For those who have read here for years, you might know I have spent years wishing I was home. I felt like I needed to be a stay at home mom to be a real mom (although I never judged any other mother that worked). I never really expected to fully enjoy my job. Surely God was going to send me home soon. I was good at it and loved my coworkers but the “perfect” mom would be at home with her kids. And I worried what all those people thought about me being a working mom.
Plus, I had foreboding joy with Scott. I love him so much and I never, ever worry about him going to work as a highway patrolman, but I am seeing now I have tampered the joy with a deep, inner sense of foreboding about what might happen to him. I felt like I needed to do everything in order to keep our family running just in case. I felt an extreme burden to do it all and do it well because Amy, one day you might have to.
Just in the last few weeks God has opened my eyes to this destructive thinking and it’s been amazing the results.
And I don’t doubt for one second his timing. At work, I was given a new and difficult project just as I started this book. The weight of it two months ago would have put me into a depression. Even though it is difficult, I now approach it with joy. Somewhere along the way I have felt a chain broken about my job. I’ve been fighting God for so many years, but I have come to peace that God really does want me in my job. And it’s ok to like it too.
He has shown me that I don’t have to shoulder everything in our family. It’s ok to let Scott help and fill in my gaps. God put us together because we need each other. I don’t find it an accident at all that Scott has a schedule that allows him to pick the girls up when I’m at work or that he doesn’t mind fixing dinner when I’m away because his dad did the exact same thing for his family. If God does ever separate us, then he will provide, but I cannot live my life with that assumption.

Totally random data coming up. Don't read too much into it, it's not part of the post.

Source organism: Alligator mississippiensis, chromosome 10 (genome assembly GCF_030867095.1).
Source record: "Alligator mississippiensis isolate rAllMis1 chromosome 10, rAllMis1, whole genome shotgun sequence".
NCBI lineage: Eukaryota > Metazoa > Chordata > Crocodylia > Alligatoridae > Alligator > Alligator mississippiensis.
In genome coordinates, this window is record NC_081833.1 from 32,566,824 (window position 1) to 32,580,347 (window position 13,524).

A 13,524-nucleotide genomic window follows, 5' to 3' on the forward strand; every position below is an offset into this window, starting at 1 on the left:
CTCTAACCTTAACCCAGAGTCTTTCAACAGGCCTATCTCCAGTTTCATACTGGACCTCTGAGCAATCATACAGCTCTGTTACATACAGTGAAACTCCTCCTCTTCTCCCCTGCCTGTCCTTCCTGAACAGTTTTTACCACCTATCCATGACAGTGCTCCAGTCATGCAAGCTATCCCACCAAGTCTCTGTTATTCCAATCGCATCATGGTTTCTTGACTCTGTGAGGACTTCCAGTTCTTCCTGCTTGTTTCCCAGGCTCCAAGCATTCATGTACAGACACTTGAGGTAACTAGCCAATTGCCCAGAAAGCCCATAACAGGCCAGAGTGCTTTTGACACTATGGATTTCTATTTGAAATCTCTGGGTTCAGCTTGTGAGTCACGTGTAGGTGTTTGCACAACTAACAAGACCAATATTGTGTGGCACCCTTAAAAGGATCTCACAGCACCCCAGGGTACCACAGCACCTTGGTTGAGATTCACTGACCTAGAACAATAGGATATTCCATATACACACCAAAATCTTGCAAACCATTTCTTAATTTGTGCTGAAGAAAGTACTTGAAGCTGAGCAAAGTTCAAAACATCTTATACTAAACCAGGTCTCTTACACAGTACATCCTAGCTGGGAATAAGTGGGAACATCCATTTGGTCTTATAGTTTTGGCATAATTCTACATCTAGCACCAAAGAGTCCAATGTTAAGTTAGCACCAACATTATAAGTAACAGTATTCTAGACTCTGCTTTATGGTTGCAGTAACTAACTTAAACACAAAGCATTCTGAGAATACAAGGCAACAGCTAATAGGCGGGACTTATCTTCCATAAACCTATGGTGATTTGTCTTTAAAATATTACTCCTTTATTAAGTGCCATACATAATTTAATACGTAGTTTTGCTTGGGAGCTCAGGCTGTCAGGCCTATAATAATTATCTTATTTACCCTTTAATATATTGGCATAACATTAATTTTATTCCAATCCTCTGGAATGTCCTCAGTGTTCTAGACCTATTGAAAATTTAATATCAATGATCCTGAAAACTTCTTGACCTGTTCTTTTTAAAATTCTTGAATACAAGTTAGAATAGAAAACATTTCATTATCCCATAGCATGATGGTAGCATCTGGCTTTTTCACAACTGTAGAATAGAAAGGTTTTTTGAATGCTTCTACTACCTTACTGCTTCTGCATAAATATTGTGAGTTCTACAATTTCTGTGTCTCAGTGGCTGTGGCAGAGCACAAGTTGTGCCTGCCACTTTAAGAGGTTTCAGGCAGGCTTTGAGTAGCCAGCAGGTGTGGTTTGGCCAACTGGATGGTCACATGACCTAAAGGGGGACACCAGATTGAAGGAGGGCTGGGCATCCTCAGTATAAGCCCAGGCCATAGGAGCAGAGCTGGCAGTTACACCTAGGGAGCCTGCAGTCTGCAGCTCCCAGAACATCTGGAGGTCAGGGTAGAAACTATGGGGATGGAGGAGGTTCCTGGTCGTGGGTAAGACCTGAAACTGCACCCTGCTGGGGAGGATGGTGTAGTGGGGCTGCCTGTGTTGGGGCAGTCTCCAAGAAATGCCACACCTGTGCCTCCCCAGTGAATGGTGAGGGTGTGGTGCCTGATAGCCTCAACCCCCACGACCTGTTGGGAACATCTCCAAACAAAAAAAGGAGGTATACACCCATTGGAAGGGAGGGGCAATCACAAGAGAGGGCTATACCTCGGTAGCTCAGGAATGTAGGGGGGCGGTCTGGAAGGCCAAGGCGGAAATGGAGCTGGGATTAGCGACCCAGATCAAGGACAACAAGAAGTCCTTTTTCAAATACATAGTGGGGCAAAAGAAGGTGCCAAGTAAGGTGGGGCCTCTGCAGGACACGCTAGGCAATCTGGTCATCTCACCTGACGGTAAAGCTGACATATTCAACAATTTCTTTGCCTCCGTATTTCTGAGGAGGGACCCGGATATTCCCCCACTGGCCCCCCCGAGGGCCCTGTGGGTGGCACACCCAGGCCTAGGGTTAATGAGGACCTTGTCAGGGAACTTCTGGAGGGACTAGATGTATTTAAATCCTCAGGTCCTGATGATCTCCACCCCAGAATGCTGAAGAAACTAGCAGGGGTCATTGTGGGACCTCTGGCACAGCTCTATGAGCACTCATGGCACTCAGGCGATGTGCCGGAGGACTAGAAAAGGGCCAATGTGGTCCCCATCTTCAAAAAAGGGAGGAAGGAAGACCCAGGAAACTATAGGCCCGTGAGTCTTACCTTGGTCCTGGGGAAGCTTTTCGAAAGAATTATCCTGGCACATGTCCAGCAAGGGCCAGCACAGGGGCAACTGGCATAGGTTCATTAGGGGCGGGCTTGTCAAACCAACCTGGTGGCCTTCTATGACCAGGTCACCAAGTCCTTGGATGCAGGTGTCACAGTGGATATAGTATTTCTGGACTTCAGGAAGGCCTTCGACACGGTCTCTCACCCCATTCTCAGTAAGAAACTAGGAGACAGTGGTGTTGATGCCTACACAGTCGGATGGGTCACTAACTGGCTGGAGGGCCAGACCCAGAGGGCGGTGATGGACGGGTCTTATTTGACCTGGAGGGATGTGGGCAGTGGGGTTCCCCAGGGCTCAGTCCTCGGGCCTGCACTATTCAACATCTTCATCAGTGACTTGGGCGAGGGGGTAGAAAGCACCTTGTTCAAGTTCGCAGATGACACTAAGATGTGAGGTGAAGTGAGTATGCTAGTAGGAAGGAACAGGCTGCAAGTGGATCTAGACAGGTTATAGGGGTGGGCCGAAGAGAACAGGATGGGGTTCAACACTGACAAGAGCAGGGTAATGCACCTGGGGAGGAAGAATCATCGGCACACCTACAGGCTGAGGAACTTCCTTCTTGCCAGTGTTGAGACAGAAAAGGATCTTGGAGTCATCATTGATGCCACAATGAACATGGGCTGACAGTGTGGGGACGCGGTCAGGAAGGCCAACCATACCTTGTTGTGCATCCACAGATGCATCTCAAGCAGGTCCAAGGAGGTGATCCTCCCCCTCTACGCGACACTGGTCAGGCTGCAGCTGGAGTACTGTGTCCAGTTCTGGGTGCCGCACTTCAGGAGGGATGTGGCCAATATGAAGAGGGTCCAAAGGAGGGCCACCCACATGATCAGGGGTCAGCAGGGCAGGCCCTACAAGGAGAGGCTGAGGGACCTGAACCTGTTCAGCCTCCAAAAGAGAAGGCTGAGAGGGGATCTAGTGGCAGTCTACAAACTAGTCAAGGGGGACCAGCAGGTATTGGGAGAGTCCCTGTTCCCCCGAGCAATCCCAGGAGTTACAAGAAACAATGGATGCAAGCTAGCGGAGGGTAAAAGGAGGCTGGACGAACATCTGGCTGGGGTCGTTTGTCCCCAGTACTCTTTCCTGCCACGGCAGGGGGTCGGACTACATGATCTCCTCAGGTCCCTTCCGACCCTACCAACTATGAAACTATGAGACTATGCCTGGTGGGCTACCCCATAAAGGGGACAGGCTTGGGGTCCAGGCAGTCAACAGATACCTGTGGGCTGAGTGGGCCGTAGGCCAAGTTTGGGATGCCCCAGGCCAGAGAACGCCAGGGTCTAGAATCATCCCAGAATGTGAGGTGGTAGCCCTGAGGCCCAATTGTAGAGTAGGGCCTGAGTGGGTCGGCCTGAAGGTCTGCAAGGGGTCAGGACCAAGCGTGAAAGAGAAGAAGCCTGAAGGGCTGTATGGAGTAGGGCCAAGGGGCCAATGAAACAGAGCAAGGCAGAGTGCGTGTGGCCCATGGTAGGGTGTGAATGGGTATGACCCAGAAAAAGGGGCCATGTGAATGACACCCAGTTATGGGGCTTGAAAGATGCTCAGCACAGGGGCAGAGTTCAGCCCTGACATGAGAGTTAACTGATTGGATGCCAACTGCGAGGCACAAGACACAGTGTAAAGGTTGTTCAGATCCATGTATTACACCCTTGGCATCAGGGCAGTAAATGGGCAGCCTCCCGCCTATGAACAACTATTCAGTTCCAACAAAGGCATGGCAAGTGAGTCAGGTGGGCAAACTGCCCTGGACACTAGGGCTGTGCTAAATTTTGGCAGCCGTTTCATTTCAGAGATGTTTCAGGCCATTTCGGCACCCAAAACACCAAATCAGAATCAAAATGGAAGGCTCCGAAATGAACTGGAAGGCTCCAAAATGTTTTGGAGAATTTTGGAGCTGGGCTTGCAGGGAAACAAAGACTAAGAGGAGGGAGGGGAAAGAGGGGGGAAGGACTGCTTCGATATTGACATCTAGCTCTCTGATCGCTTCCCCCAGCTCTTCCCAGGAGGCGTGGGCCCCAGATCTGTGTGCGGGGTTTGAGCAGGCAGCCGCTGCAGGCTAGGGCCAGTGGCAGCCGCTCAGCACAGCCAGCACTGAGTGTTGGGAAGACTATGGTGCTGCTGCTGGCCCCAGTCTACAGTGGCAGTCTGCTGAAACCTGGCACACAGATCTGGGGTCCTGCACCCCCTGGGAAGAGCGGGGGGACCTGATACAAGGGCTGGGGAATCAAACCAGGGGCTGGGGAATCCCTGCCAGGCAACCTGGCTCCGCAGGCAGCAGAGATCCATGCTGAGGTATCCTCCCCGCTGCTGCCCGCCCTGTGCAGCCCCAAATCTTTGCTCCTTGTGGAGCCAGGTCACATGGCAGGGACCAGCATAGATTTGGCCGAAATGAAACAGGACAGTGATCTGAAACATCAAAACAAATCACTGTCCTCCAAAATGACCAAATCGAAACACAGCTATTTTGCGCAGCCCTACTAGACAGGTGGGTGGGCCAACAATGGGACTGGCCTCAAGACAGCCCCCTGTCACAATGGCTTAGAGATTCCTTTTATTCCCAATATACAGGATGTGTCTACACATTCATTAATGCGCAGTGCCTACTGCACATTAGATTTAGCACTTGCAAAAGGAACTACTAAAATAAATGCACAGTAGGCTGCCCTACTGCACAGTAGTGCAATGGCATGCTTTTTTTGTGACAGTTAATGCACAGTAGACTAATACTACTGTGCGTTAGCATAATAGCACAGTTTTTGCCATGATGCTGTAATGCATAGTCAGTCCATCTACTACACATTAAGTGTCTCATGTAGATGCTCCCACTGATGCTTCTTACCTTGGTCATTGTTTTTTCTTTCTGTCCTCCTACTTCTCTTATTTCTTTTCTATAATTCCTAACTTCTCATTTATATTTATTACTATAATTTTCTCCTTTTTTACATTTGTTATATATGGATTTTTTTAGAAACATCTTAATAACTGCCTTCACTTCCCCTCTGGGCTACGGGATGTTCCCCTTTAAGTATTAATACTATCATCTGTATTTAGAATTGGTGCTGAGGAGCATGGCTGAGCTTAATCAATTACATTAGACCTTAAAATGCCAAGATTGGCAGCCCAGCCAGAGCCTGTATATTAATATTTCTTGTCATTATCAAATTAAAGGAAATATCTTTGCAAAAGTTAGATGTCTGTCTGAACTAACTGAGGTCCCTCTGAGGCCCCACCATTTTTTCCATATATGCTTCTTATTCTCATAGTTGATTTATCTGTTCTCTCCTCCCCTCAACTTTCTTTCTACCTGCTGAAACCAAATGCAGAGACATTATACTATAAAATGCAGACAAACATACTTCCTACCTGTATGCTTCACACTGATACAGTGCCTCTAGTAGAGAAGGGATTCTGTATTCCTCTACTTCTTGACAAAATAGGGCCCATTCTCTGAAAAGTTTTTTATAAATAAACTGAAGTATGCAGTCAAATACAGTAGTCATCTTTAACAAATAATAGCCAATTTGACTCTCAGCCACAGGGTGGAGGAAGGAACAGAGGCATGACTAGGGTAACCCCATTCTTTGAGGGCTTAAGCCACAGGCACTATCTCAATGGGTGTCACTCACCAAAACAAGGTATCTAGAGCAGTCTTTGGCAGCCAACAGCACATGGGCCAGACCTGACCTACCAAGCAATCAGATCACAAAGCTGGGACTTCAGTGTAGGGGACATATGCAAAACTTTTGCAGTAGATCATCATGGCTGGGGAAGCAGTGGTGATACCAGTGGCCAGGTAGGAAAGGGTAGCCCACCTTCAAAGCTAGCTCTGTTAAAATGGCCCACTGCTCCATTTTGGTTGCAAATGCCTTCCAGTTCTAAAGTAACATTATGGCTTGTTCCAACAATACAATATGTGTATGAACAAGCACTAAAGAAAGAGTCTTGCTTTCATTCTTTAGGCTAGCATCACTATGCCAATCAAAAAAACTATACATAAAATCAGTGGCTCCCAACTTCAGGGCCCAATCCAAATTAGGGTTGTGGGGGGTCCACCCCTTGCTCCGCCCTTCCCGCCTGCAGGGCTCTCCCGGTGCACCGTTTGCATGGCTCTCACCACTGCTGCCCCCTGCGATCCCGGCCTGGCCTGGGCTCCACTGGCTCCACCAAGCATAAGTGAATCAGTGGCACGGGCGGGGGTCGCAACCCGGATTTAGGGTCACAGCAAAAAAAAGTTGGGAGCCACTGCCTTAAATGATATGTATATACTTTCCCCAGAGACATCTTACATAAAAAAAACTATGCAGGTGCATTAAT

Brene says the solution to foreboding joy is gratitude—seeing the small moments for the wonderful moments they are. The solution to perfectionism is to find beauty in the cracks—we need to come to the point where we believe we are enough. We aren’t everything, but we are enough.
So, with my family and with my job, which are very intertwined for me, I am learning to do both of those things. I need to be grateful for those people, for my job, for a meeting well-led and a project much-enjoyed or for dinner cooked by my husband. I have to believe I’m enough even though I am not everything.
I am so thankful for the work God has done. In Christian circles we talk a lot about God delivering us and giving us freedom. Many equate that to situations or addictions or behaviors, but the more I follow Christ, the more I see that it is in the heart and mind where we most need freedom. I think that’s why Jesus was always more concerned about our heart rather than our actions. True joy is found with a free mind, no matter your circumstances.
There is another area in which I have been finding freedom in the past weeks, but I believe I’ll save that for another 1,000 words tomorrow. Come back?